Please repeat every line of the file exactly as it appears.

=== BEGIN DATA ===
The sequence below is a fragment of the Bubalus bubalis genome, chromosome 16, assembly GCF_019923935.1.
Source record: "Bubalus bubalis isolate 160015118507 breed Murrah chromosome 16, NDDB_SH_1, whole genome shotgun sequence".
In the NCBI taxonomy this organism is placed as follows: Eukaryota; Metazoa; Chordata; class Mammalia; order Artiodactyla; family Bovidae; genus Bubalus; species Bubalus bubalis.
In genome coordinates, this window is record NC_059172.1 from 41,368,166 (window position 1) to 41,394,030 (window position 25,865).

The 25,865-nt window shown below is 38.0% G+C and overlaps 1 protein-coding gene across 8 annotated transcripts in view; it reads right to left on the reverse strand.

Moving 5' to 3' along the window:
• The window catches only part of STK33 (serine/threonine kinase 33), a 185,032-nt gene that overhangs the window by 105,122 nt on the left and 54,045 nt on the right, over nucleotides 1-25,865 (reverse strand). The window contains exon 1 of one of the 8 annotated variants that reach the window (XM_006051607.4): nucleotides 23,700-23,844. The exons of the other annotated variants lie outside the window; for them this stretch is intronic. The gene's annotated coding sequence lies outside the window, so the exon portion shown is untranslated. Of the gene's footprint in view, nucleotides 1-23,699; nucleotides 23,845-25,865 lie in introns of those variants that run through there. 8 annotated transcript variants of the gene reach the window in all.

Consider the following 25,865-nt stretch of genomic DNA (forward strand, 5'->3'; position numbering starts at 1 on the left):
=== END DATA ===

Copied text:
The sequence below is a fragment of the Bubalus bubalis genome, chromosome 16, assembly GCF_019923935.1.
Source record: "Bubalus bubalis isolate 160015118507 breed Murrah chromosome 16, NDDB_SH_1, whole genome shotgun sequence".
In the NCBI taxonomy this organism is placed as follows: Eukaryota; Metazoa; Chordata; class Mammalia; order Artiodactyla; family Bovidae; genus Bubalus; species Bubalus bubalis.
In genome coordinates, this window is record NC_059172.1 from 41,368,166 (window position 1) to 41,394,030 (window position 25,865).

The 25,865-nt window shown below is 38.0% G+C and overlaps 1 protein-coding gene across 8 annotated transcripts in view; it reads right to left on the reverse strand.

Moving 5' to 3' along the window:
• The window catches only part of STK33 (serine/threonine kinase 33), a 185,032-nt gene that overhangs the window by 105,122 nt on the left and 54,045 nt on the right, over nucleotides 1-25,865 (reverse strand). The window contains exon 1 of one of the 8 annotated variants that reach the window (XM_006051607.4): nucleotides 23,700-23,844. The exons of the other annotated variants lie outside the window; for them this stretch is intronic. The gene's annotated coding sequence lies outside the window, so the exon portion shown is untranslated. Of the gene's footprint in view, nucleotides 1-23,699; nucleotides 23,845-25,865 lie in introns of those variants that run through there. 8 annotated transcript variants of the gene reach the window in all.

Consider the following 25,865-nt stretch of genomic DNA (forward strand, 5'->3'; position numbering starts at 1 on the left):